About 10-15 minutes before cooking, toss: 4  -- 6 ounce swordfish fillets (steaks) with a little olive oil, the zest of one lemon and a little fresh thyme.

Preheat the broiler or your grill on high. Once the grill/broiler is hot, season the fish well with salt and pepper. Cook the fish to a medium-well doneness for about 8 minutes in the oven or 3-4 minutes per side on the grill. About 1 minute brfore removing from the heat squeeze the juice of 1 lemon over the fish.

Remove from heat and serve with lemon slices and fresh chopped parsley. If cooked in the oven, you will be left with a flavorful lemon-fish broth. Spoon the warm lemon sauce over the fish when serving.

Buona appetito!

Tuesday, May 4, 2010

Back from hiatus.

After a lengthy hiatus, A Wicked Scoff is back. Hopefully I'll be able to maintain a healthy dose of new posts starting with today's entry. While I admit I have been it lazy these last couple of months (blogging that is, not cooking...I prioritize cooking and eating over most things in life...except for my lovely wife), this spring has not been without its share of distractions. With being on vacation in Italy for a week (more on that later), taking advantage of the extra daylight after work to do yard work, and the start of the Stanley Cup playoffs, I've been a bit preoccupied. After getting some requests and questions from friends recently however on "where's A Wicked Scoff hiding" I decided that I will be a better multi-tasker. It's really not that hard to blog about food and watch hockey at the same time you know.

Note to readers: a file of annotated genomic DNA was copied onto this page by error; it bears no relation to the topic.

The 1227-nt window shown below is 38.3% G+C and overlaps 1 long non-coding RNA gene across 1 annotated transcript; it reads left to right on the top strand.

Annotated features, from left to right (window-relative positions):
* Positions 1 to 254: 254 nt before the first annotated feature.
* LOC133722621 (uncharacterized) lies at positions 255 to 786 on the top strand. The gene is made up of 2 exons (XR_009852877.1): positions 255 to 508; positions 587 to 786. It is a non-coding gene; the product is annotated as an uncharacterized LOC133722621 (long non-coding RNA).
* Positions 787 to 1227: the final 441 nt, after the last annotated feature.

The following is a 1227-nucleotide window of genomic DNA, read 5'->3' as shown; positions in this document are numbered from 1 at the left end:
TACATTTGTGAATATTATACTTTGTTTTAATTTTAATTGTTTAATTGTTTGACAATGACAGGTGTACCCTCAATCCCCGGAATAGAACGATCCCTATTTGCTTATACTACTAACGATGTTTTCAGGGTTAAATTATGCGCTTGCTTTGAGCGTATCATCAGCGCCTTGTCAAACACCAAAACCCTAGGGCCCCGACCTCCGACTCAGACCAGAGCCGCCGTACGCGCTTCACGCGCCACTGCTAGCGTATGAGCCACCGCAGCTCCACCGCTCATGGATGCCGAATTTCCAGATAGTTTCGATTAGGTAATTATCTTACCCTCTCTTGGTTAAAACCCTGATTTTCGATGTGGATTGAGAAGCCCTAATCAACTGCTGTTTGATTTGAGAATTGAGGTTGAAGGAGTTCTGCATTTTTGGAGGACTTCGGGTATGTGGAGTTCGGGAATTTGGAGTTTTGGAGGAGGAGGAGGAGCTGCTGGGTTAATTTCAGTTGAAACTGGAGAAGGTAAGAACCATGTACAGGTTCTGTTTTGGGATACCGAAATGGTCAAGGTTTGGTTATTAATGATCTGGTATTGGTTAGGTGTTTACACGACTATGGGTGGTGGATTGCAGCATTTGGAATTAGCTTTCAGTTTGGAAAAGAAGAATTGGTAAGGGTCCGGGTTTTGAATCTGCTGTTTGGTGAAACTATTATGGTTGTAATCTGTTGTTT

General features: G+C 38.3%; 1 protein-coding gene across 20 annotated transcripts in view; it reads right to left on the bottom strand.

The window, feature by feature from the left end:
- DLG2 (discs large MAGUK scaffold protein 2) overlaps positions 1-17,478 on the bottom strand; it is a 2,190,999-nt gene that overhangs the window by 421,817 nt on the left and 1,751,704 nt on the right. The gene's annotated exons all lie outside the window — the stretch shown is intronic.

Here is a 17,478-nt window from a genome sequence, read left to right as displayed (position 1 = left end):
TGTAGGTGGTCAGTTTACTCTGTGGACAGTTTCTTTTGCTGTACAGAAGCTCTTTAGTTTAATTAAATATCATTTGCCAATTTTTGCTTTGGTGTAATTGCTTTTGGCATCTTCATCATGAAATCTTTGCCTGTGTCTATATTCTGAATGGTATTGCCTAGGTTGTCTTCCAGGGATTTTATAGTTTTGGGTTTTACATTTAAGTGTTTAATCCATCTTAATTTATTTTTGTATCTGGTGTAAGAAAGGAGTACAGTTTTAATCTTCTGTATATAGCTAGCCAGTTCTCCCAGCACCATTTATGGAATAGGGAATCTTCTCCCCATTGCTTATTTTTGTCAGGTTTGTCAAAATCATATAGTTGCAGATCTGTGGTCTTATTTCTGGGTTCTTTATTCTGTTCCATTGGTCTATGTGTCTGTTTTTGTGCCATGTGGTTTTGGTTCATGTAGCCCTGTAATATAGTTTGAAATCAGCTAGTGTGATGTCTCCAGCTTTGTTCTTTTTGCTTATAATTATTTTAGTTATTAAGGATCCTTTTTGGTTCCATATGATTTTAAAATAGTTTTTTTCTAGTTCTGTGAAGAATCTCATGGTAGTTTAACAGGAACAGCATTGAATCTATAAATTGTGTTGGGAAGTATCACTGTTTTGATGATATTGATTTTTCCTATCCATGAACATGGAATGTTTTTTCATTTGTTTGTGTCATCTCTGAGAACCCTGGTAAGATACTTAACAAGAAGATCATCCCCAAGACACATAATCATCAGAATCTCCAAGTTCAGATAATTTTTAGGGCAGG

With all that being said, I want to share with you a little bit about the recent vacation my wife and I went on. We traveled to Italy's Amalfi Coast and the city of Naples, truly one of the most culturally rich and significant ,not to mention beautifully scenic, destinations in the world. From the famous archaeological sites of Pompeii and Herculeneum, to Mt. Vesuvius (a volcano that could erupt at any time and wipe out more than a million people) to the jaw dropping twisty winding cliff edge road ways of the famous Amalfi Coast, to the posh Island of Capri, and finally to the rural and touristy mix of towns and fishing villages with impressive architecture and cathedrals, we saw and did a lot. What was as impressive as anything about this destination, as you may well imaging, was the food.